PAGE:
John Webster

Advertising writer who brought creative humour to such campaigns as the Smash Martians


John Webster, advertising executive: born Paris 17 December 1934; founding partner, Boase Massimi Pollitt (BMP, later DDB London) 1968, creative director 1971-80, executive creative director 1980-2006; married (three children); died Barnet, Hertfordshire 6 January 2006.

John Webster was the best television commercials creator in Britain when Britain was the best in the world - throughout the Seventies and Eighties. He won more awards than any writer of TV advertising in Europe, maybe the world. A generation grew up with his advertising on their lips: the Smash Martians, old Arkwright and then Jack Dee for John Smith's Bitter, the Sugar Puffs Honey Monster, memorable work for The Guardian, the Hofmeister bear and more recently, the "nice guy" footballer Gary Lineker stealing Walkers crisps.

With colleagues, Webster founded the advertising agency Boase Massimi Pollitt (BMP) in 1968. The first client was a Cadbury's brand of instant mashed potato called Smash. Webster's series of Smash commercials with metal Martians laughing at the idiocy of humans - voted in 2000 in a Campaign magazine poll the best advertising of the century - gave the agency an early fame.

Food and drink then represented the highest-spending sectors on television, but had been the most barren territory for anything much more than repetitive sloganising, largely as a result of being governed by a tyranny of pseudo-scientific market research. Stanley Pollitt, one of Webster's colleagues in the new venture, took a different route, providing impressionistic audience feedback from the then novel method of focus groups.

Webster had a porous mind, open to ideas from all over, and was interested in how his work was received by the public. After a time, the obvious originality and commercial success of his output led others to believe that this way of working was superior and what was known as "account planning" began to be adopted as a modus operandi by other agencies; it is now a key discipline in advertising around the world.

What marked out Webster's work was its humanity, his eye for human foibles, idiosyncrasies and telling detail. He was forever collecting chance remarks that had amused him, odd photographs, clips of film and music, all stored away for possible use. His commercials won over their audience with their charm and wry humour - a novel approach in the early days, when it was largely assumed that consumers had to be beaten into submission if they were to buy. Webster believed that the least he could do was to try to entertain and engage.

His essential naivety allowed him to approach each new task with an open mind and be forever receptive to new ideas. Yet he was extraordinarily competitive and loved the prizes with which he was showered and the great success of his agency. This was combined with a steely determination that the work must be the best and he would keep on improving and improving right up to and beyond the actual shoot.

Personally, he was a shy man in an industry where there are few shrinking violets, and he was self-deprecating about his achievements. Many of his most famous campaigns involved some sort of animal. Webster would say that it wasn't so important whether a campaign "had legs" as whether there were four and they were hairy.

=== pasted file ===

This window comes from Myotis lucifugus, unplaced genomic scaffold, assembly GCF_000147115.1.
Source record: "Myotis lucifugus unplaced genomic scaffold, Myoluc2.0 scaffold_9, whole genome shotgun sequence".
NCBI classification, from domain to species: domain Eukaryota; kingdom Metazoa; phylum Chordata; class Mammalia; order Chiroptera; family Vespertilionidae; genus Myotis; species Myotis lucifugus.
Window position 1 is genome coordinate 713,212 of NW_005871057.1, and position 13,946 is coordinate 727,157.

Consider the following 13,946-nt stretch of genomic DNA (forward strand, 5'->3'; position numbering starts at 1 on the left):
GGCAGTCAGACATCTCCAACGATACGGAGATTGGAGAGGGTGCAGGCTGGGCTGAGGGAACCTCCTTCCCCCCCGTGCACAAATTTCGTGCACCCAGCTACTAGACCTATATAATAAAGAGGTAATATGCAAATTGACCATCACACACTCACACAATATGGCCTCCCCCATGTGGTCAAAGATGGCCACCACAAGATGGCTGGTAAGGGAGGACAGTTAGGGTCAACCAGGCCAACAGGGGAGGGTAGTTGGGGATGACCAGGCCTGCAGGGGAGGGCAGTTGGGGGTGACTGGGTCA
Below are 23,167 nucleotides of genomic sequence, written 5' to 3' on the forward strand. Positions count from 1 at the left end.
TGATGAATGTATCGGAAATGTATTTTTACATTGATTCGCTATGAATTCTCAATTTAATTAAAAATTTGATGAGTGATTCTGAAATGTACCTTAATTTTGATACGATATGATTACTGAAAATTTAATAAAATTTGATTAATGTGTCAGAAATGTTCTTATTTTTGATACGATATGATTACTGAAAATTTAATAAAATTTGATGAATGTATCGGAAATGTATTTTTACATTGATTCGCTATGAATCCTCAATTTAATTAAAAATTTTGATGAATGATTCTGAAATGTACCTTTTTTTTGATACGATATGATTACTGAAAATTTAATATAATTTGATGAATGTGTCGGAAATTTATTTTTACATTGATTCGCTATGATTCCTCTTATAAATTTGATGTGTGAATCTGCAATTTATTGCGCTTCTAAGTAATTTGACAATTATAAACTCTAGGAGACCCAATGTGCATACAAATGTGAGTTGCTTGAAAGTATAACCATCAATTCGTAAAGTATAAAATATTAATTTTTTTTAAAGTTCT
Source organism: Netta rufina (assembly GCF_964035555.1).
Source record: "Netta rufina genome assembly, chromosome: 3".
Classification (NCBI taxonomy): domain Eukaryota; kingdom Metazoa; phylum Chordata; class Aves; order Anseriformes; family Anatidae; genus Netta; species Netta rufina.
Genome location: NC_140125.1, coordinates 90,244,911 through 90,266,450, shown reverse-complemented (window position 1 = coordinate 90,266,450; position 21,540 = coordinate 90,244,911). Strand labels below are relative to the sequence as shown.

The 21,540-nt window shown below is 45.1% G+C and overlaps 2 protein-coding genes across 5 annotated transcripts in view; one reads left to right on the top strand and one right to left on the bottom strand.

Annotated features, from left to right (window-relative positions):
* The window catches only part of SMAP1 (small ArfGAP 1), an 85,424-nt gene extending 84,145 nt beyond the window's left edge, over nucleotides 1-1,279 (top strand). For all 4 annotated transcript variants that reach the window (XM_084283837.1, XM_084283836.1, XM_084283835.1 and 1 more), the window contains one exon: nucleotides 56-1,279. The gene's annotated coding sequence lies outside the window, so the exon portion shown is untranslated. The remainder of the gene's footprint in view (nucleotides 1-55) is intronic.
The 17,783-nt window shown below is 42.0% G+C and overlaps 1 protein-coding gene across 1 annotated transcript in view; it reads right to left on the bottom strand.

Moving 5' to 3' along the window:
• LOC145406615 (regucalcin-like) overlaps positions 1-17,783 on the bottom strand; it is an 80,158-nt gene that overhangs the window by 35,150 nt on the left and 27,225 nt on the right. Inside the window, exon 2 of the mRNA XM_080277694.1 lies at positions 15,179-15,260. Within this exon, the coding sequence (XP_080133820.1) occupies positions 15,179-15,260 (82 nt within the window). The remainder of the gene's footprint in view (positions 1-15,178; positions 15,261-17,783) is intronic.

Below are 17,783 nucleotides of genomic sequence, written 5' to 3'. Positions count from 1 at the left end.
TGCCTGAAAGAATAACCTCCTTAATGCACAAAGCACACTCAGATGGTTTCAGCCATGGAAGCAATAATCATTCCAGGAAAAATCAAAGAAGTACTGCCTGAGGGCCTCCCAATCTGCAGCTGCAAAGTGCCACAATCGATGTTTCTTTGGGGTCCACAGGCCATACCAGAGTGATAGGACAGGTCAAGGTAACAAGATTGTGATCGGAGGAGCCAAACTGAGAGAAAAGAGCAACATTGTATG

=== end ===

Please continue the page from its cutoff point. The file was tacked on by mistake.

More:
In fact his body of work spread much more widely, stretching to campaigns for newspapers (his Guardian "points of view" commercial was voted the best ad of the Eighties), computer hardware, the trade union Unison, more glamorous sectors like perfumery and even party political broadcasts for Tony Blair.

John Webster was born in 1934 in Paris, where his father was working for Unilever. He went to school in York and, after National Service, on to Hornsey College of Art in London. He joined one of the large London agencies - Mather and Crowther - as an art director and here, and at two other large agencies, Bates and Prichard Wood, he developed his craftsman's commitment to work away at something until it was as good as it could be.

The timing of Webster's career was important. There was a sea change in British advertising that had begun in the 1960s. Doyle Dane Bernbach - an American agency - had been producing work with wit and style, and this was picked up by a London agency, CDP. Webster built on this around the launch of BMP, taking this fresher and more intelligent approach into new fields, in what was regarded as the trickiest area for which to write good advertising - grocery products. As he matured, he began to prefer to work largely on his own but spent considerable time coaching youngsters, a role for which he was in much demand.

John Webster had flourishing interests outside advertising. He was a keen cricketer (although a slow scorer). He wrote and developed Hamilton Mattress (2001), an animated film about an aardvark which went out, to much critical acclaim, on the BBC one Christmas afternoon. As he got older he spent more time painting, hoping to develop a sufficient body of work for an exhibition.

A couple of decades ago he bought a house in France which came with a tiny vineyard; he was proud of the wine he produced and sold - at ridiculously low prices - to his friends. He liked to point out that there were two ways you could go in life: you could go into advertising and work excessively long hours in a highly competitive environment, eventually having enough money to buy a small house in France. Or you could just be a French peasant and not bother with the other bit.

Chris Powell

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